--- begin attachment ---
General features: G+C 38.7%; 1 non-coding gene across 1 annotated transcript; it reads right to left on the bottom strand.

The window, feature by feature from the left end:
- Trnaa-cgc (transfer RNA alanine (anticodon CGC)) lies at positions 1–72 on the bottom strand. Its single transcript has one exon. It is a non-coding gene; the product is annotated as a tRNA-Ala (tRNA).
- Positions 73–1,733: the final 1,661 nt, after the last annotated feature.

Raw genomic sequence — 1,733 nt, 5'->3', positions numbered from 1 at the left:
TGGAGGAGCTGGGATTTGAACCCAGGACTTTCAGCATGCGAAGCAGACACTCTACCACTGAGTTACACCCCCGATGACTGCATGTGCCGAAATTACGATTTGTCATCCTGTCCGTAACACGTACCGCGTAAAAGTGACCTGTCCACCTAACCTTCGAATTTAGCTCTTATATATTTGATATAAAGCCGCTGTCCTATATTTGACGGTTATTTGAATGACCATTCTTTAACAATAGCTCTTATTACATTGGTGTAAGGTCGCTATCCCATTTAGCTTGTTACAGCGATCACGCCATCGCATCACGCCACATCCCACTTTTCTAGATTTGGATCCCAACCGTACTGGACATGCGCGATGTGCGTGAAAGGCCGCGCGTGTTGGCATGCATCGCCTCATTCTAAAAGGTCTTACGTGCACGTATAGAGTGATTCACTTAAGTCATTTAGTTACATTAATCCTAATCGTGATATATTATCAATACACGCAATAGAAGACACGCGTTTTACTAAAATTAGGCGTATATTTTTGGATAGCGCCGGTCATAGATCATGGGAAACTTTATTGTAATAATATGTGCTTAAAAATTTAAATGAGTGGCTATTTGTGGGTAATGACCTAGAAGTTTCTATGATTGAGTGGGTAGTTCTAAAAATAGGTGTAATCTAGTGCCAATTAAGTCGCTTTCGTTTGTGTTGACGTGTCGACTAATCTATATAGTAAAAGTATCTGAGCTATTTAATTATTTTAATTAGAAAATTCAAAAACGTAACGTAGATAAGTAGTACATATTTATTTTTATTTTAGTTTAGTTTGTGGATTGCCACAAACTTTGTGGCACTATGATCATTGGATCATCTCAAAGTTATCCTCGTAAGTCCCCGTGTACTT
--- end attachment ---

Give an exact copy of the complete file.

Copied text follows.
General features: G+C 38.7%; 1 non-coding gene across 1 annotated transcript; it reads right to left on the bottom strand.

The window, feature by feature from the left end:
- Trnaa-cgc (transfer RNA alanine (anticodon CGC)) lies at positions 1–72 on the bottom strand. Its single transcript has one exon. It is a non-coding gene; the product is annotated as a tRNA-Ala (tRNA).
- Positions 73–1,733: the final 1,661 nt, after the last annotated feature.

Raw genomic sequence — 1,733 nt, 5'->3', positions numbered from 1 at the left:
TGGAGGAGCTGGGATTTGAACCCAGGACTTTCAGCATGCGAAGCAGACACTCTACCACTGAGTTACACCCCCGATGACTGCATGTGCCGAAATTACGATTTGTCATCCTGTCCGTAACACGTACCGCGTAAAAGTGACCTGTCCACCTAACCTTCGAATTTAGCTCTTATATATTTGATATAAAGCCGCTGTCCTATATTTGACGGTTATTTGAATGACCATTCTTTAACAATAGCTCTTATTACATTGGTGTAAGGTCGCTATCCCATTTAGCTTGTTACAGCGATCACGCCATCGCATCACGCCACATCCCACTTTTCTAGATTTGGATCCCAACCGTACTGGACATGCGCGATGTGCGTGAAAGGCCGCGCGTGTTGGCATGCATCGCCTCATTCTAAAAGGTCTTACGTGCACGTATAGAGTGATTCACTTAAGTCATTTAGTTACATTAATCCTAATCGTGATATATTATCAATACACGCAATAGAAGACACGCGTTTTACTAAAATTAGGCGTATATTTTTGGATAGCGCCGGTCATAGATCATGGGAAACTTTATTGTAATAATATGTGCTTAAAAATTTAAATGAGTGGCTATTTGTGGGTAATGACCTAGAAGTTTCTATGATTGAGTGGGTAGTTCTAAAAATAGGTGTAATCTAGTGCCAATTAAGTCGCTTTCGTTTGTGTTGACGTGTCGACTAATCTATATAGTAAAAGTATCTGAGCTATTTAATTATTTTAATTAGAAAATTCAAAAACGTAACGTAGATAAGTAGTACATATTTATTTTTATTTTAGTTTAGTTTGTGGATTGCCACAAACTTTGTGGCACTATGATCATTGGATCATCTCAAAGTTATCCTCGTAAGTCCCCGTGTACTT